Field

Regulatory Burden

Regulatory burden is imposed when regulation and policies are implemented and increase the amount of paperwork, cost and time for businesses to operate.  In agriculture, regulatory burden can be imposed by varying levels of government: municipal, provincial and federal.  Some issues can be multi-jurisdictional which further complexes the burden.

The reasons that regulations are burdensome to agriculture are varying.  Outdated regulations can limit growth and often don’t reflect the current direction of the industry.  For example, crown corporations like the Nova Scotia Crop and Livestock Insurance Commission and the Nova Scotia Farm Loan Board require an Order in Council for some decisions that could be effectively made by the boards which know the industry.  Federally, strategies coming into place like the Healthy Eating Strategy have the potential to negatively impact sectors of the agriculture industry.  Cross jurisdictional regulations like food safety can cause confusion when deciding which regulations, if any, a farm must follow in order to access market(s).  In addition to regulations, public policy and inconsistent service delivery creates burdens as well.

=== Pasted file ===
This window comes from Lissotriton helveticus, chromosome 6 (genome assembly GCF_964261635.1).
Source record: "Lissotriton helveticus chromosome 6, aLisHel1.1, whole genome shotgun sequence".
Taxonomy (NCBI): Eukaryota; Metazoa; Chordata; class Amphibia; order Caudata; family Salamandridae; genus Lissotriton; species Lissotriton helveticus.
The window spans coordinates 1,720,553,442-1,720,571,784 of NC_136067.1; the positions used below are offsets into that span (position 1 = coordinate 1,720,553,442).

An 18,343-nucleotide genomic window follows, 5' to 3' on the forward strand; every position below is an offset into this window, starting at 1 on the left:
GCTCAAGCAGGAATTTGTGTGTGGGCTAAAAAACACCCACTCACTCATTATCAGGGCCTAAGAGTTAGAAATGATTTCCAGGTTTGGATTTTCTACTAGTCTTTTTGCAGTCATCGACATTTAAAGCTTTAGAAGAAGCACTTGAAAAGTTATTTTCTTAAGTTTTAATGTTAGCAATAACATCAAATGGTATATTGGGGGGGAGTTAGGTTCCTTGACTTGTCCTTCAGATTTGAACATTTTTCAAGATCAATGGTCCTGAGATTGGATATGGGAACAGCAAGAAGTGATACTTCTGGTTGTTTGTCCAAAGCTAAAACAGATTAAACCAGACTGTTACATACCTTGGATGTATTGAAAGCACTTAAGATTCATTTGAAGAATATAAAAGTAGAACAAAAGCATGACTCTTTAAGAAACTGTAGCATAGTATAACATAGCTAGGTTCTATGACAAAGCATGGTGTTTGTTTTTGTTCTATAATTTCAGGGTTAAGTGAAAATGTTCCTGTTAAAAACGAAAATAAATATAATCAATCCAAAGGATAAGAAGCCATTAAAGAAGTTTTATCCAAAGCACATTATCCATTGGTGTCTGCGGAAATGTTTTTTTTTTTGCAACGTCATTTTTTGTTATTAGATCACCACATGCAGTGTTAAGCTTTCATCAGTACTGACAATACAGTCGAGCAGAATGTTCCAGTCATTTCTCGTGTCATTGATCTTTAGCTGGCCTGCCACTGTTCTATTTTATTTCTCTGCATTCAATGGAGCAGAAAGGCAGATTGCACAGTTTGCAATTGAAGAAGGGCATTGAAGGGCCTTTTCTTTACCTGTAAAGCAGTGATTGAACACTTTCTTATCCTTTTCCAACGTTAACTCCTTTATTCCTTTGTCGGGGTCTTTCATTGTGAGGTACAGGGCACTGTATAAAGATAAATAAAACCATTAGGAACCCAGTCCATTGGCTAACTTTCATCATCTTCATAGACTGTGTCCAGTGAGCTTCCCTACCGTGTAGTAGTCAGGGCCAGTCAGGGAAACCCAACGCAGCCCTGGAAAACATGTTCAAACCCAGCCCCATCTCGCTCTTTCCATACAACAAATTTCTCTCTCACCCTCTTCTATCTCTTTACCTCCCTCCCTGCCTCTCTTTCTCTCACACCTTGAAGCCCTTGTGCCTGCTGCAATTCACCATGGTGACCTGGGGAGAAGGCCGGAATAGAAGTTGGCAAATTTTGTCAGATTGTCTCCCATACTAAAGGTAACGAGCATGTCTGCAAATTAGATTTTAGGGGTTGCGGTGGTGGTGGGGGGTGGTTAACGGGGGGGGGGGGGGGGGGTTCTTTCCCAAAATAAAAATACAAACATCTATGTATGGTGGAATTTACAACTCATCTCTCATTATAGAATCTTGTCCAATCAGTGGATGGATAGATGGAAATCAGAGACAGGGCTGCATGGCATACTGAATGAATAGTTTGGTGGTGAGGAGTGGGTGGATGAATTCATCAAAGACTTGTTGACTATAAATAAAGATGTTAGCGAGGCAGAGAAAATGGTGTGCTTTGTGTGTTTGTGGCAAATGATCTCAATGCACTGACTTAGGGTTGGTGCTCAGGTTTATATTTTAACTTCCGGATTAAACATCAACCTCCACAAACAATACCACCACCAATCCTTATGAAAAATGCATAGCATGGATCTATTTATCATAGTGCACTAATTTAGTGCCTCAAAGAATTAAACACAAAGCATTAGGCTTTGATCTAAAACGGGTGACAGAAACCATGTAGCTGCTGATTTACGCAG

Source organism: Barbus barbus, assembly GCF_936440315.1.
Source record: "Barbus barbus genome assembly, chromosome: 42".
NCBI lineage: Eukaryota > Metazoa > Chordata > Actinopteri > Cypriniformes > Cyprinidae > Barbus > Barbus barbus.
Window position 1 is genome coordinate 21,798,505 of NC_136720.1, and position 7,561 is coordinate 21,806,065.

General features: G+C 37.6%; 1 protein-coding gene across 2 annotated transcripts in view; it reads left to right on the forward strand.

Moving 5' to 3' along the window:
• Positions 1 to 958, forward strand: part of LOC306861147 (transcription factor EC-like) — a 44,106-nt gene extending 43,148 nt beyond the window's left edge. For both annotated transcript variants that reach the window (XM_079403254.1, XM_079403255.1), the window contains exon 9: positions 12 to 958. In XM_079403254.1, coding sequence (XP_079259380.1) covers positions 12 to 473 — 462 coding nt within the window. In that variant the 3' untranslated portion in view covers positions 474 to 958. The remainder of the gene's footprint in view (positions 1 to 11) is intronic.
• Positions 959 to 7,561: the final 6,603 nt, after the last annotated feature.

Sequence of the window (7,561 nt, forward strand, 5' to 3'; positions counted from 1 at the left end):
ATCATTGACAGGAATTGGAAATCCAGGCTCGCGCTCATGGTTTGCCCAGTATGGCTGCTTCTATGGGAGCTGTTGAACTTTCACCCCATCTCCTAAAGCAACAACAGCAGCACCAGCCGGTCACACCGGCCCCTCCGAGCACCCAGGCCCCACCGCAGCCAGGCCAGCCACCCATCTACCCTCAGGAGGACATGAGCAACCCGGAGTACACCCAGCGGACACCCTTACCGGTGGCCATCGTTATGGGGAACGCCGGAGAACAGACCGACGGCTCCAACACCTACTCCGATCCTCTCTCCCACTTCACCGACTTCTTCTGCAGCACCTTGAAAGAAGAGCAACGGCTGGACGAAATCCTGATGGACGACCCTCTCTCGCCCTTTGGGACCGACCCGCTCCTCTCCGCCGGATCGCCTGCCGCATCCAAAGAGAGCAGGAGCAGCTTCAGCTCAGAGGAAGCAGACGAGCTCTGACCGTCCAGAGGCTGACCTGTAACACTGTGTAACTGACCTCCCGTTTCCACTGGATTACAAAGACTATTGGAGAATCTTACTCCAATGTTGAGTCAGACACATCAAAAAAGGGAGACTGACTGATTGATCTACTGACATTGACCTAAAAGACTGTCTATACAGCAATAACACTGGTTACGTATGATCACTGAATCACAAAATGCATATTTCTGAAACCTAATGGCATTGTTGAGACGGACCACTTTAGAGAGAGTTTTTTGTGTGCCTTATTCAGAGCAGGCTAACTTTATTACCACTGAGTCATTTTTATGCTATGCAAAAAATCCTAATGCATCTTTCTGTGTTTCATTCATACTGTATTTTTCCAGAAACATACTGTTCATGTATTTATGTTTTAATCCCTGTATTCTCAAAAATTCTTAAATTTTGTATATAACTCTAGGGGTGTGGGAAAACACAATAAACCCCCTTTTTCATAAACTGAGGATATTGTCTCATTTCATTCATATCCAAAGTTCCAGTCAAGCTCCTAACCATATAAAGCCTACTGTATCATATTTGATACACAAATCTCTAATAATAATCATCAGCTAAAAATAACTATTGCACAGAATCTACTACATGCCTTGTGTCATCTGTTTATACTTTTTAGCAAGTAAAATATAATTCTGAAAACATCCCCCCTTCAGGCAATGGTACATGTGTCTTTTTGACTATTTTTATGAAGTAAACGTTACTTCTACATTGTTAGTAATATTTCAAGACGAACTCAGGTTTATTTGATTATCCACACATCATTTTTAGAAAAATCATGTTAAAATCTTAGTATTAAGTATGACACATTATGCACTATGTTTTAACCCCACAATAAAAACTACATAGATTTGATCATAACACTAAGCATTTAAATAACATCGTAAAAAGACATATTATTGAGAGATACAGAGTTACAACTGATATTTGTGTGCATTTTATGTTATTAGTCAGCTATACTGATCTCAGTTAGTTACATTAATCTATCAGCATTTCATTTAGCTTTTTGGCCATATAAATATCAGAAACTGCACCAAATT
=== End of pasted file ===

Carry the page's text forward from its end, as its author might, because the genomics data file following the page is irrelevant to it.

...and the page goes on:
Regulatory burden has been a Standing Policy of the Federation for a long time.  New regulations and changes to existing regulations are inevitable; however, should be implemented in such as way that minimally impacts farmers, farm families and farm operations.  NSFA regularly collaborates with other stakeholders – Canadian Federation of Agriculture, commodity organizations and others – to ensure that impact is minimal and that changes are warranted.  Additionally, when service delivery is inconsistent across Nova Scotia, NSFA advocates to rectify the situation.

 

Policy Statement

It shall be the policy of the Nova Scotia Federation of Agriculture to continue to monitor, participate and communicate changes to regulations at the provincial and federal levels that will impact agriculture.  NSFA will also advocate for an increase in the lending limit for Nova Scotia Farm Loan Board, and for the NSCLIC Board to determine key reporting deadlines.